A glucocorticoid-sensitive clonal cell line (CEM-C7) derived from the human CCRF-CEM lymphoblastoid cell line has been exploited to investigate the actions of and interactions among some standard drugs used for the chemotherapy of acute lymphoblastic leukemia. Cell viability was determined by measuring the ability of cells to form colonies in agarose gel, and the distribution of cells in various phases of the cell cycle was measured by flow microfluorometry. After exposure to 10-6m prednisolone, cells of the CEM-C7 clone began to die and concomitantly to accumulate in the G1 phase of the cell cycle after 18 to 24 hr of exposure. Dose-response curves were also obtained for the killing effects of methotrexate, vincristine, and 6-mercaptopurine, either after 24 hr or with continuous exposure to the drug. The toxicity of each of these drugs was about that expected from plasma concentrations achieved during chemotherapy of acute lymphoblastic leukemia. The possibility that prednisolone might exert inhibitory or synergistic effects when used in conjunction with the other drugs was investigated by incubating cells in 10-6m prednisolone for 24 hr, followed by an additional 24 hr in prednisolone and either methotrexate (5 × 10-6m), vincristine (5 × 10-9m), or 6-mercaptopurine (10-5m). The combination of either vincristine or methotrexate with prednisolone showed a slight degree of synergism. The combination of prednisolone and 6-mercaptopurine, however, had an effect which was less than additive, suggesting that one of these drugs inhibits the action of the other.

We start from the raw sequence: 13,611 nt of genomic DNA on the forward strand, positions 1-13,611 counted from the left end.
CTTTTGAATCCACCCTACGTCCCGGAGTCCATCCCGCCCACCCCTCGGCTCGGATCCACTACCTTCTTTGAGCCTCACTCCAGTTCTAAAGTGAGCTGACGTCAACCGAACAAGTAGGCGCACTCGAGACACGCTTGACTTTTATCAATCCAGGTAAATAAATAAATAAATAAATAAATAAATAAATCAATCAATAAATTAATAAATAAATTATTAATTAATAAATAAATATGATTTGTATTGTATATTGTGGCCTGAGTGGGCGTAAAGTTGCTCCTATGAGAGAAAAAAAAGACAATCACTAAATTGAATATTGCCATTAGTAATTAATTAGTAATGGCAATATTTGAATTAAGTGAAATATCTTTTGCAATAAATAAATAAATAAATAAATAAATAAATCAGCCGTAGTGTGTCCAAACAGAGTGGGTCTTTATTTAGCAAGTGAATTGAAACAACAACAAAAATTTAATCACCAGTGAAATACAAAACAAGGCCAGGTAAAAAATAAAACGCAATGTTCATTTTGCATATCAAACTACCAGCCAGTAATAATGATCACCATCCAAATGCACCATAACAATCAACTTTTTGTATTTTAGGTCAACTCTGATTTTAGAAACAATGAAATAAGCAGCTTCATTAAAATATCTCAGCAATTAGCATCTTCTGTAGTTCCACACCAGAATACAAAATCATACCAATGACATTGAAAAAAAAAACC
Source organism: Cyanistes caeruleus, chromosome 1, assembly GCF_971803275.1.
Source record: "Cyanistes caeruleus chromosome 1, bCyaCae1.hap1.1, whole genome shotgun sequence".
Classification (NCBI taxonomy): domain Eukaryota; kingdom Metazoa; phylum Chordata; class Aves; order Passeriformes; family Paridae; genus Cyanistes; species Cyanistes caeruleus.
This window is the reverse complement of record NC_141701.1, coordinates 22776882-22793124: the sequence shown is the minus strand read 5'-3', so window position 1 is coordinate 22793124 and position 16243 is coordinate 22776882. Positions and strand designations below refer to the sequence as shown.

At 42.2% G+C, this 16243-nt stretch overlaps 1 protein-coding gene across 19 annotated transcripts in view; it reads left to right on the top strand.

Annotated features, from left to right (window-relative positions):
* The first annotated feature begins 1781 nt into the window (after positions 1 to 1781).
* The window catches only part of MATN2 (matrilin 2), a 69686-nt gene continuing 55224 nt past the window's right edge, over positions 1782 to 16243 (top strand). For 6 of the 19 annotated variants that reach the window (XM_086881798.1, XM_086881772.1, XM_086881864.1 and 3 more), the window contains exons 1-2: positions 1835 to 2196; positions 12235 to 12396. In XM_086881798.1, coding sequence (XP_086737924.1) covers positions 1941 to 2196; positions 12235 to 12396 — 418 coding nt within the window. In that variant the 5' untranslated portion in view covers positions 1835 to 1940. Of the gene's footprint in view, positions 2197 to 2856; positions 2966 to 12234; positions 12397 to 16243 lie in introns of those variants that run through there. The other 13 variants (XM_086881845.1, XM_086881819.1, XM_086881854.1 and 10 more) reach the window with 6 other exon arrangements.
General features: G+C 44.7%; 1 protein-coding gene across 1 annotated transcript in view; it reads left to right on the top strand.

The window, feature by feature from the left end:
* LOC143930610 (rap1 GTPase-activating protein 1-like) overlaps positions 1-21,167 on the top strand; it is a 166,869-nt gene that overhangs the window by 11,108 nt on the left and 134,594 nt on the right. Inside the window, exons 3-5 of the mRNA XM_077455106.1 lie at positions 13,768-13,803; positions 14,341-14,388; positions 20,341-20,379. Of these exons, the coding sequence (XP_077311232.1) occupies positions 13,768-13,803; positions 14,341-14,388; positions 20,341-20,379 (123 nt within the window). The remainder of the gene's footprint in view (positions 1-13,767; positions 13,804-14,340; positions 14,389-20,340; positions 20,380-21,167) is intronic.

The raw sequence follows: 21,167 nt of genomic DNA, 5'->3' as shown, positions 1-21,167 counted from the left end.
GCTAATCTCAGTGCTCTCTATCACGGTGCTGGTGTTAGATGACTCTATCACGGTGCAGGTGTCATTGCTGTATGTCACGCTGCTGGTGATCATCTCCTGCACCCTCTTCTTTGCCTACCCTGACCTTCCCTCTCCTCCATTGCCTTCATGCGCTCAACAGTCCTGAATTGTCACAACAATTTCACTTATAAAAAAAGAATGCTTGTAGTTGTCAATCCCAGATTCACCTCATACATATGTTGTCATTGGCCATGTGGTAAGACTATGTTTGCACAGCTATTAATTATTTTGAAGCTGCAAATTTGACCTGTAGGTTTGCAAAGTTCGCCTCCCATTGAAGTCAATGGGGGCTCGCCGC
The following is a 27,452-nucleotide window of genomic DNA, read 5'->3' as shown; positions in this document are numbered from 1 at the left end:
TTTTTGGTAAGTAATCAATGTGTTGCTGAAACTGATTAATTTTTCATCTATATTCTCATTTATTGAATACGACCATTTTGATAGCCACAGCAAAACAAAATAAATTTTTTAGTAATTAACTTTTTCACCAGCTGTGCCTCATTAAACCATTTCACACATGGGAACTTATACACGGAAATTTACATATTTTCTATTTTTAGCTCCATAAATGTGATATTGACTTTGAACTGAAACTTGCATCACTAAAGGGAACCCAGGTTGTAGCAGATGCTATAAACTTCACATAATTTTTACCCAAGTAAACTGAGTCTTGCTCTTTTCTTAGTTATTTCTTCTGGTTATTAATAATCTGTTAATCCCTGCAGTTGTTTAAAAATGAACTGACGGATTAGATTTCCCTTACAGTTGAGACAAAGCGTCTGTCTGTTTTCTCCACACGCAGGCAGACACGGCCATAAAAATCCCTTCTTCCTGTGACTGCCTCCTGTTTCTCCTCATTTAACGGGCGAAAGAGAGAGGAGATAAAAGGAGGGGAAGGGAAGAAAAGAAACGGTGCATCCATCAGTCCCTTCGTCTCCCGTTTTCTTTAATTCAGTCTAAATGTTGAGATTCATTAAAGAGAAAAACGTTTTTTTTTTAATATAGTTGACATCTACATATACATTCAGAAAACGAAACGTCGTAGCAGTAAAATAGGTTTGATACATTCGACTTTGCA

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Presented at the John E. Fogarty International Center Conference on Hormones and Cancer, March 29 to 31, 1978, Bethesda, Md.

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